Galloping Dominoes, Alias African Golf, Taken Up by Toronto’s Smart Set

Toronto Star Weekly/May 22, 1920

Prancing Parchesi has invaded the realm of sport of Toronto’s smart set. Formerly bridge was the only recognized method of coaxing money out of one pocket into another. Now Mississippi Marbles play the role of the great kale transferer. Galloping Dominoes have at last come into their own in the high life. In short, Toronto society is shooting craps.

The game may have been introduced by some member of the well-tailored staff who in the course of his activities as a conducting officer was brought into forced contact with the hoi polloi. He observed the manner of play with the cubes of certain of the rougher elements of the troops he conducted to England. On his return from the rigors of conducting, to show his familiarity with the lower classes, he introduced the game. It was a kind of slumming at first.

However the game was introduced, it is now firmly established. And now being able to seven easily and graciously on the initial roll is as much a social asset as the ability to negotiate a five-barred gate in good form.
Craps is defined in the dictionary as: “U.S. Local. A game of chance in which the object is to guess the numbers thrown on two dice.”

That is what it may have been originally. Now it is international. Starting originally as a Negro game along the Mississippi waterfront, it has spread to every part of the world and is perhaps the most popular game of chance today.

Wherever the Yank has wandered, been sent, or fled to, he has taken the bones with him in the bottom of his tightest pocket. But they haven’t remained there. They have come forth to the light and worked for him and spread their peculiar verbiage over most of two hemispheres.

For the benefit of those who are confronted with a succession of crap stories in the magazines, and whose knowledge of the game is only that it has something to do with seven and eleven, it might be explained. Since such highbrow writers as Joseph Hergesheimer have taken to writing crap stories such as his “Read Them and Weep” in a recent Century Magazine, it behooves the non-gambling reader to know something of the game purely for literary purposes.

The rudiments of Senegambian Polo are these:

The man rolling the dice decides what stake to put out. This is covered, or faded, by his opponent. The man with the dice then rolls.

He loses on the first roll of the two dice if the spots added together make two, three or twelve. This is called crapping out.

He wins on the initial roll if the numbers of the cubes add to seven or eleven.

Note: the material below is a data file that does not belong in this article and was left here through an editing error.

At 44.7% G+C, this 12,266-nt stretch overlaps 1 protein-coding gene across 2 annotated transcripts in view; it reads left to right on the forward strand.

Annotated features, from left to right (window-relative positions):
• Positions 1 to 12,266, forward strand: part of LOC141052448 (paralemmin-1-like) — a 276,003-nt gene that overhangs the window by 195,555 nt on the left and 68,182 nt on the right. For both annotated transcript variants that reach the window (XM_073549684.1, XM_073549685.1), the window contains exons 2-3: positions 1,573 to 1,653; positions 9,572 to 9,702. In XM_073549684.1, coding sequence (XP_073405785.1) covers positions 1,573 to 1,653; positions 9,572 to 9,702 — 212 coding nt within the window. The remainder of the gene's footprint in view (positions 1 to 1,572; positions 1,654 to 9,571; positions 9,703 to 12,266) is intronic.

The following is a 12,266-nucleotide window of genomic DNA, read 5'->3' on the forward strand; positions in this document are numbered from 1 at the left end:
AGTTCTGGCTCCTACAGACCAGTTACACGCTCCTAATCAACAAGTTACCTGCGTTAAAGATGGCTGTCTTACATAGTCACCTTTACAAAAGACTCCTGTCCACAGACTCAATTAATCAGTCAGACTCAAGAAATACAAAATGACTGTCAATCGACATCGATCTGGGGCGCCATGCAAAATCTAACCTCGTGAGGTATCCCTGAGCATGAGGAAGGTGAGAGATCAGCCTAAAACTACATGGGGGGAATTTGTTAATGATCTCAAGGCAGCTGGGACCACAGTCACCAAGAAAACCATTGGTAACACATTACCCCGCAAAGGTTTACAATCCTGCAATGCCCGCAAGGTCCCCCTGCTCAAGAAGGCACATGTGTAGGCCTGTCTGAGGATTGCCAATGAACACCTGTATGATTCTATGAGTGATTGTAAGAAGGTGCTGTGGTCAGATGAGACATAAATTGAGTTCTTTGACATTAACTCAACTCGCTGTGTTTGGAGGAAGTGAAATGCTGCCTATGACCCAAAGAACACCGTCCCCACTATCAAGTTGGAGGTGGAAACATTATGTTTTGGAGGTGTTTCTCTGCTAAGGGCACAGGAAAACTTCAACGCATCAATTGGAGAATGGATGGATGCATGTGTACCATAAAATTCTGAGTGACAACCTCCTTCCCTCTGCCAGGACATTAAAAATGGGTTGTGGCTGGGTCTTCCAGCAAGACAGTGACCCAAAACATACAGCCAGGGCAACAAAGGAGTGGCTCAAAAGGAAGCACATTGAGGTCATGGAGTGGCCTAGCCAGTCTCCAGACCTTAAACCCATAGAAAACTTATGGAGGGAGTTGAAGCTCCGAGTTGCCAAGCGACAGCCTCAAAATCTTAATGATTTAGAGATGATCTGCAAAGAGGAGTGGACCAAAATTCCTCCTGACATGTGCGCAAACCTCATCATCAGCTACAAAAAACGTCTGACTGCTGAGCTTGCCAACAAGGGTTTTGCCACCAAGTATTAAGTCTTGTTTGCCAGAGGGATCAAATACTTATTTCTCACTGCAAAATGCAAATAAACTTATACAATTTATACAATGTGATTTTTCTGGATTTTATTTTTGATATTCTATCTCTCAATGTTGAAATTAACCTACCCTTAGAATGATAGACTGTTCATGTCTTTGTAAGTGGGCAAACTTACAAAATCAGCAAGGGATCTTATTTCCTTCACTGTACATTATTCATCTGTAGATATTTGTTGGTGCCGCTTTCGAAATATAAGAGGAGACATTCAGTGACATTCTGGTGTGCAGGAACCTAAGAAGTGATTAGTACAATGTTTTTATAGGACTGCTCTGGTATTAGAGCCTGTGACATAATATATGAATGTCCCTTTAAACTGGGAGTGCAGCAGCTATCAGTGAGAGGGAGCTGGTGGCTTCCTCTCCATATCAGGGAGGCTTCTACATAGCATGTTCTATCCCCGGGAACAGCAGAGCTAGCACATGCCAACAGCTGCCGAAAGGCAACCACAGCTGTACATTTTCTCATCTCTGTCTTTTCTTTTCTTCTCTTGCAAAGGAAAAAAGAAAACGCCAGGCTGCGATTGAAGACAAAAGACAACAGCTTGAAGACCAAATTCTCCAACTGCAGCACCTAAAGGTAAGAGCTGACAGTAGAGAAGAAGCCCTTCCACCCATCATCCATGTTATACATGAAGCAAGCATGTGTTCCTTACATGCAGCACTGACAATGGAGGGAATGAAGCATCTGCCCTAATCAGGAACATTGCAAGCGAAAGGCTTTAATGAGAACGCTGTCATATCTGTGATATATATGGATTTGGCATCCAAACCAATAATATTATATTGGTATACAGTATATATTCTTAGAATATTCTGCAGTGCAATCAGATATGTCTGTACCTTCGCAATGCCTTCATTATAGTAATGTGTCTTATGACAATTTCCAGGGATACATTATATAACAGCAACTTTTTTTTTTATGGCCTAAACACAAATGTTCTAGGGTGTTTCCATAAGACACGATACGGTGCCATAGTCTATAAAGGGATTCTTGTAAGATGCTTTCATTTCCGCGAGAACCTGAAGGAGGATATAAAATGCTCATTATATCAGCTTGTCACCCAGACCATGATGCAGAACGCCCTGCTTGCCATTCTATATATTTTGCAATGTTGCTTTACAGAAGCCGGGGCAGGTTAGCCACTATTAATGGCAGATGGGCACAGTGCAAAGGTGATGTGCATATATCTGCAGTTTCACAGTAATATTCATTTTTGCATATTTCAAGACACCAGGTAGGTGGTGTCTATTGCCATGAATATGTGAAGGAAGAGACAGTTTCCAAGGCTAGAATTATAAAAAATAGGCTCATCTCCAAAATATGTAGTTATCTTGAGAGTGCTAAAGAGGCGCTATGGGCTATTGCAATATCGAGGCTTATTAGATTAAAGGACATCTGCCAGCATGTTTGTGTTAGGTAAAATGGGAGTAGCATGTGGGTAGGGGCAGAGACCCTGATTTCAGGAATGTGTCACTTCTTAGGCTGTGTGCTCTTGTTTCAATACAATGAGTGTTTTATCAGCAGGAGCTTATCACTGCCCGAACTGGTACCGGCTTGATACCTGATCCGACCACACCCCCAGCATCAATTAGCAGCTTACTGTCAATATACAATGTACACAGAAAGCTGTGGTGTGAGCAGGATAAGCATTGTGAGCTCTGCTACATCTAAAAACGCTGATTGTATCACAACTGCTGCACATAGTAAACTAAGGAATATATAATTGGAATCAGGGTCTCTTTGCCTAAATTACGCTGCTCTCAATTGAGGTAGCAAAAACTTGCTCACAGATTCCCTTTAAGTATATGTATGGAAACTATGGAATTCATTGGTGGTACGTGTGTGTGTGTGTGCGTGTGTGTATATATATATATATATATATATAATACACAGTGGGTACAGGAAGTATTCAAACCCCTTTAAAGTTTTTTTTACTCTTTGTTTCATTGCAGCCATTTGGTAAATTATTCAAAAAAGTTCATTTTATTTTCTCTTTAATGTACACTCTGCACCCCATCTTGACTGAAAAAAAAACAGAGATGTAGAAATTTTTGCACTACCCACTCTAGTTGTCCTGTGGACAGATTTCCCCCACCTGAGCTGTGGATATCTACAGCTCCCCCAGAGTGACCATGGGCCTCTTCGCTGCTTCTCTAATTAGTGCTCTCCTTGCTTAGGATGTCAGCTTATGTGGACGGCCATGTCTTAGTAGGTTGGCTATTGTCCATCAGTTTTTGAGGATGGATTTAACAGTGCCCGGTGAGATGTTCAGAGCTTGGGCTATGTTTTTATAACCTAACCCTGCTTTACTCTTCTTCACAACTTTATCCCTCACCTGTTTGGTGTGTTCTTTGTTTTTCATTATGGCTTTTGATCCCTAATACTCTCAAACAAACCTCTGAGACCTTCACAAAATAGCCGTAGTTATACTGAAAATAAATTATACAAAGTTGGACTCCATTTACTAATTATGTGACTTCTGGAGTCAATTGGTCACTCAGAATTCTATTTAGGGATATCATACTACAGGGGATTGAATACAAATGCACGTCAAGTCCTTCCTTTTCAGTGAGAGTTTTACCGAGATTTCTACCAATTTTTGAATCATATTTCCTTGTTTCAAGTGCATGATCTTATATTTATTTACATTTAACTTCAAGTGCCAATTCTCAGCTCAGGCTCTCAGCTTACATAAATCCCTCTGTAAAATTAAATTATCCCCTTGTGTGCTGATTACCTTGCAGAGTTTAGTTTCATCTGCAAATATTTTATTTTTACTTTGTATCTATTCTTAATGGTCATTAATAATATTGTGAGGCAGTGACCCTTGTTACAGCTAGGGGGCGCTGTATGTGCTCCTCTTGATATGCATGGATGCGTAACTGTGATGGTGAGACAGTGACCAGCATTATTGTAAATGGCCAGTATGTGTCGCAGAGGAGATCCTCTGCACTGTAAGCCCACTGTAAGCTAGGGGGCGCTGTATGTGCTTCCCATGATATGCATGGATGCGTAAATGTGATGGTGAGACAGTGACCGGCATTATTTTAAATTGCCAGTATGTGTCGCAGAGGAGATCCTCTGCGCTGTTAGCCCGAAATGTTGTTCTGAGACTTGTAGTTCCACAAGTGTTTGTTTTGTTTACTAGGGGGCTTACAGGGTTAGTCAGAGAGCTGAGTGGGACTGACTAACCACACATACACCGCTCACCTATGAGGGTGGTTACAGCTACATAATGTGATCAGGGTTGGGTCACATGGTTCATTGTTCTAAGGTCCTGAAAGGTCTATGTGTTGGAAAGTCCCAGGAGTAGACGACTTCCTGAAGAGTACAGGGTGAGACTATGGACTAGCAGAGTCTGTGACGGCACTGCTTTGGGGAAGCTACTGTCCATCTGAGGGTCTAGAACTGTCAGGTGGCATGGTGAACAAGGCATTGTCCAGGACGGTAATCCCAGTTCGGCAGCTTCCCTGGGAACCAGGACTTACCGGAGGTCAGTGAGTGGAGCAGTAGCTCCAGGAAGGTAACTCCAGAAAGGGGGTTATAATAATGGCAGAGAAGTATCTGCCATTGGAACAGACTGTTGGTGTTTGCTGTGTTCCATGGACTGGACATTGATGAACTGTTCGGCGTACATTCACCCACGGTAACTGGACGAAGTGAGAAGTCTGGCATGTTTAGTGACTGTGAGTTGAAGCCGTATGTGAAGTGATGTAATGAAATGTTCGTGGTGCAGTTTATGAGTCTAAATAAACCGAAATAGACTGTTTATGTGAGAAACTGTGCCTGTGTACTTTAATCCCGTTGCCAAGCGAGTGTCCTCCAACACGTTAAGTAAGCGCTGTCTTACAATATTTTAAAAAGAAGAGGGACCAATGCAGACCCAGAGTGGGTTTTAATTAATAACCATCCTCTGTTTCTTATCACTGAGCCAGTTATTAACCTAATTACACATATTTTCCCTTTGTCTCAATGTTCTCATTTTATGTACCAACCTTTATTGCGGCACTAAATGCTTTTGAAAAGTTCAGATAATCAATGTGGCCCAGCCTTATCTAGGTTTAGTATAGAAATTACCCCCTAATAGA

If the shooter rolls any other number than those mentioned previously, he rolls again until he either wins by again rolling his first number or loses by rolling a seven.

That is all there is to craps on the surface. But the true crapshooter knows that it is a psychological study, a test of judgment, and that knowledge of the law of averages is necessary to success. This is not a treatise on “how to shoot craps,” but merely a statement of the remarkable way in which a game starting from such a lowly source has spread to such high places. The finer points of crap shooting will not be gone into. However, the dictionary was only half right. Craps is only to a limited extent a game of chance. If you don’t believe this, try your luck against an experienced manipulator of the ivories. It shouldn’t take him longer than about six passes to convince you that craps is a game of skill.

Toronto society can rest assured that it is not the only smart set that is playing Louisiana Lacrosse. While the gay blades kneel about the tea table and adjure Little Joe to come to father that baby may not be unclothed, they can be comfortable in the knowledge that they are quite au fait. For a certain Italian cavalry regiment whose officers rank socially with British Guards officers has been marked with the cloven hoof of the Yank and craps is the regimental passion.

An American consul tells of entering the barracks of the regiment and coming into the high-ceilinged dining hall, the walls lined with cases that contained the trophies of the regiment’s glorious history.

Kneeling on the floor of the dining hall in a reverent attitude were three captains, a major and a lieutenant of the Imperial cavalry and a young American sublieutenant.

The colonel was juggling the bones in his hand and addressing them in words the meaning of which he did not know, but whose potency he had often witnessed.

“Leetle Fever! Come to ze Doctor,” shouted the colonel, giving the cubes a Latin twist. A five appeared.

“You’re faded,” said the American, and he and the captain covered the bills that the colonel left on the floor.

The colonel rattled the dice in his hand and then shot them out onto the tiled floor. A ten showed. “Dieci!” said the captain joyfully.

“Beeg Deeck from Bawston!” The colonel caressed the cubes as he picked them up. He fondled them. He blew on them softly. “Reechard ze Lion ‘Earted rally round. Wham!”

It was a ten and the consul tiptoed out of the room. He was homesick and he couldn’t afford to lose.

Toronto society shouldn’t worry, its dalliance with the joy cubes has plenty of precedent. But I hope for their own sake that in their manipulations of the gallopers they never run afoul of a certain colonel of Italian cavalry.

(Source: William White, ed. Ernest Hemingway: Dateline: Toronto. Simon and Schuster, 2002.)